Our training camp was a set of isolated cabins in the mountains outside of San Diego. Athletes would arrive for 12-16 weeks to get ready for a big race. At first, the athletes scurried about between training sessions. But, soon, I noticed a distinct change in their gait. Instead of scurrying, they began to “mosey” through camp.
Mosey means to walk leisurely, in no rush and (seemingly) without worry. For these pro runners, I noticed that whenever an athlete started to mosey, the quality of their training really ramped up.
I discovered it wasn’t about the change in their gait. It was about the change in their mindset. The isolation stripped away the usual mental clutter of daily life so they could put more mental energy into the key training sessions. I learned that this “moseying mindset” is very conducive to high performance training and racing.
The good news is that you don’t have to live in a cabin in the woods to add more mosey to your mental state. Use these simple concepts and you’ll see a big jump in the quality of your key sessions.
Ever notice when you have a low-key weekend, you don’t know what to do with yourself? It’s insane that we’re so conditioned to being busy (and always complaining about it) that when we can just relax, we don’t know what to do. I think this is a big part of adding more mosey, you become “okay” with being a little bored, especially in the day or two leading into a big training session. Instead of filling every minute with something to do, you learn to just rest and relax physically and mentally.
Chasing big goals requires narrowing your focus so your best efforts can go toward your training. Does this mean you have to live in a cabin in the woods and not have any interests outside of your running? Of course not. It just means that slowing down the pace of your life so you can speed up the pace of your running is a great way to reach your goals, especially during the most challenging parts of your training cycle.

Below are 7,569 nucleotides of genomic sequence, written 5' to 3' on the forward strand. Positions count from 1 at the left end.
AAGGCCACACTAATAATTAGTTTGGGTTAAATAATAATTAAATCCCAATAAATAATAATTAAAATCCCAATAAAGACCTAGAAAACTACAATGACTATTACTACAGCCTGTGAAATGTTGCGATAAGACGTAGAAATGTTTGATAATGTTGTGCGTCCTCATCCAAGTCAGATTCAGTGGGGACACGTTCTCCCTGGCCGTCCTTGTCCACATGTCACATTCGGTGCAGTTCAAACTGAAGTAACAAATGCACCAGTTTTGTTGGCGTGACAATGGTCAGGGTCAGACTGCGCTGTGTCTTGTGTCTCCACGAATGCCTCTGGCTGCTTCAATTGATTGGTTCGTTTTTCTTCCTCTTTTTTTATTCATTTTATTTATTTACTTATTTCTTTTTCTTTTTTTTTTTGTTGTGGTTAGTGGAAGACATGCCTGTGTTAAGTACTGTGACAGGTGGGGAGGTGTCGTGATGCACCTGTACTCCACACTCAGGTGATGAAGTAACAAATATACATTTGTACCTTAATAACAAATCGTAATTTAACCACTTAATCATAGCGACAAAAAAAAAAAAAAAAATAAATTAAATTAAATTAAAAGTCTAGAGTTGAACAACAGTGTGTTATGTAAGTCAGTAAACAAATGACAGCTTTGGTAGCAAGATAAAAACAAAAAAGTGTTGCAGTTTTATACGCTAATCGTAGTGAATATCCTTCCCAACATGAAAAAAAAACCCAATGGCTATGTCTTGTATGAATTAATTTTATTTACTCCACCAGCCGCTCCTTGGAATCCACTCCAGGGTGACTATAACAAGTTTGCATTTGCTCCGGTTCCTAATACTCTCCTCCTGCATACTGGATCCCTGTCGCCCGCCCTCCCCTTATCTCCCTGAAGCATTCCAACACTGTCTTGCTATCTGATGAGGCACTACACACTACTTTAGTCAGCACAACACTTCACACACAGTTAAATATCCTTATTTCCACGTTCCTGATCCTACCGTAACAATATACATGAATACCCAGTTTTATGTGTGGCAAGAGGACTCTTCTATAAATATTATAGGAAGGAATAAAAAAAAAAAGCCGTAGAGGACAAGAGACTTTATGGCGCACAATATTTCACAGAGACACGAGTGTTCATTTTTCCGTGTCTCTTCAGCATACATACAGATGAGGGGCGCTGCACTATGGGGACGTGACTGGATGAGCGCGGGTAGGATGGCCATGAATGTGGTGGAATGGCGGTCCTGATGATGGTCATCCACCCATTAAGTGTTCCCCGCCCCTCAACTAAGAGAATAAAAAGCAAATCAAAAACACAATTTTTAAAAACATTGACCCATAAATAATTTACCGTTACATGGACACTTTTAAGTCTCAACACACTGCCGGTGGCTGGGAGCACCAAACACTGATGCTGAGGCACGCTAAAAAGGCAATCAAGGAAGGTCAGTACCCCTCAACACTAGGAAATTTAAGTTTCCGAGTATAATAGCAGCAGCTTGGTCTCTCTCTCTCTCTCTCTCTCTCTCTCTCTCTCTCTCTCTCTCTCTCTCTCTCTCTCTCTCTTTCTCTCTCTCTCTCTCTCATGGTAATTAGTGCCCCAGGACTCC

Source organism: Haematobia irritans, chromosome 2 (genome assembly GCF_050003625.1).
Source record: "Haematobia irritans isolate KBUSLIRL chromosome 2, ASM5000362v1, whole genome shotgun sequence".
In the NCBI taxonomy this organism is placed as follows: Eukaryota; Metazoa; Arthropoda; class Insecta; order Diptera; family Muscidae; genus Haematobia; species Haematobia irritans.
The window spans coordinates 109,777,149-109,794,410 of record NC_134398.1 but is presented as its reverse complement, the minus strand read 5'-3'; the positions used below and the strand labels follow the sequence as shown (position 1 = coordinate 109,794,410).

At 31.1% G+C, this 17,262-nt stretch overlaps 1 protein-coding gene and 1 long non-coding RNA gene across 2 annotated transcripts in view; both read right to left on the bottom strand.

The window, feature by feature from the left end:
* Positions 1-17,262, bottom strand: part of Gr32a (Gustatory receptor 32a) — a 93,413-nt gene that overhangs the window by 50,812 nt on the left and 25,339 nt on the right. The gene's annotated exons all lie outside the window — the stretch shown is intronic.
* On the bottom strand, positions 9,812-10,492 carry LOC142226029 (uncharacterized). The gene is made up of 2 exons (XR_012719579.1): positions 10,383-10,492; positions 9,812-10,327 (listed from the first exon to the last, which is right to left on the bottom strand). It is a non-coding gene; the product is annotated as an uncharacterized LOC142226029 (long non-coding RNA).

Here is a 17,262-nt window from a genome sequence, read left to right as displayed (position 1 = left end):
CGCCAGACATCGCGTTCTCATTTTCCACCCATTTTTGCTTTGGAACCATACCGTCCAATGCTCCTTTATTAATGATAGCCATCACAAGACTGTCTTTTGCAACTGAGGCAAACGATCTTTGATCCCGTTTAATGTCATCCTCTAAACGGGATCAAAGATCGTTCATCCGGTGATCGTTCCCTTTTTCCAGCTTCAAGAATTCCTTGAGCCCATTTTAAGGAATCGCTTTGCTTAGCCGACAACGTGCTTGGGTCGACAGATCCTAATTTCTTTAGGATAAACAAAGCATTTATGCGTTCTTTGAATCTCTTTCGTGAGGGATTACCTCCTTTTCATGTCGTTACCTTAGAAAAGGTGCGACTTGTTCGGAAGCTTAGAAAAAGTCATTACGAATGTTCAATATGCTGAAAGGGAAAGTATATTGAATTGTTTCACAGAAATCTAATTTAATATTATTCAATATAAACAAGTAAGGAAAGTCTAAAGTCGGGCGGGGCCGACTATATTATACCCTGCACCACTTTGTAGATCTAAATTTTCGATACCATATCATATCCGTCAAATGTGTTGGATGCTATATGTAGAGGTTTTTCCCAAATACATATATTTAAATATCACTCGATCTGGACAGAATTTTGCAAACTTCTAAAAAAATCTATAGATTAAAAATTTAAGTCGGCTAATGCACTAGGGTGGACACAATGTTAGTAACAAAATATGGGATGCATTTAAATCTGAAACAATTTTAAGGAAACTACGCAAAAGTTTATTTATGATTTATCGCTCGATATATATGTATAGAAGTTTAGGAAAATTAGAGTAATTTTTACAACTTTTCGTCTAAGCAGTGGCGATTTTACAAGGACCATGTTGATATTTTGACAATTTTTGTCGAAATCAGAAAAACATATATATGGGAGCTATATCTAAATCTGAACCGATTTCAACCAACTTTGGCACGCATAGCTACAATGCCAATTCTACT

Calm Your Mind
And, all runners know that the real challenge in running is between the ears. So, you need full attention mentally if you are going to get the most from your key training sessions. And that means that you should work to reduce your total mental activity load and start to narrow your focus. You can have your “high mental activity” days but not around your key workout days.
Here are a few quick tips to reduce the mental clutter and calm your mind:
- say “no” more often to lower the demand on your mental system, especially in the day before (and of) your key training sessions
- take a news fast (avoiding the news feed and associated stress) in the day before your key sessions
- use the old “kill your television” idea and expand it to your phone, tablet and computer so you lower the “noise” in your mind (especially around your key workouts days) and
- find a relaxed yet focused mind for your upcoming training so you are fully ready for the mental battle of the key training sessions.
Do you have to live like a monk and shut out the outside world? No. But at the camp, I observed that as athletes reduced their external mental clutter and their anxiousness (and worry and stress) about the upcoming workouts, they performed better.
This is also an important point. It’s one thing to reduce the external mental clutter but it’s another to learn to accept the uncertainties of training and look forward to the exploration of your abilities. This is also a part of adding mosey to your life.
Instead of worrying if you’ll hit your times in the workout, a runner with more mosey simply looks forward to the test. Less focus is on the “what ifs” and more focus is on the process itself, a kind of child-like curiosity for what is going to happen.
Then, the mind stays engaged and never gives in when the going gets tough. After all, the point of training is to test the abilities on the day, nothing more. Why worry about the results?
Runners who mosey take what the day gives knowing there will be more battles later and no one workout makes or breaks a training cycle. But, a moseying athlete also has the right frame of mind to get the most out of any training day, increasing the effectiveness of the training on a regular basis.
Great runners are nearly always great at resting. And resting comes in three forms – quiet time, naps and sleep. As runners begin to mosey, they seem to be able to rest more and rest better.
What I noticed with the pros is that they always follow their key training sessions with some quiet time. After the workout is complete, the recovery drink consumed and meal enjoyed, they always carve out some quiet time. It could be just sitting quietly. It could be some form of reflection on the workout. It could be meditation, reading a book or really anything that is mindless. Instead of rushing to the next mental activity, they carve out some quiet time to balance the intensity of the high quality running just completed. They turn inward after such an outwardly physical experience like a hard-running workout.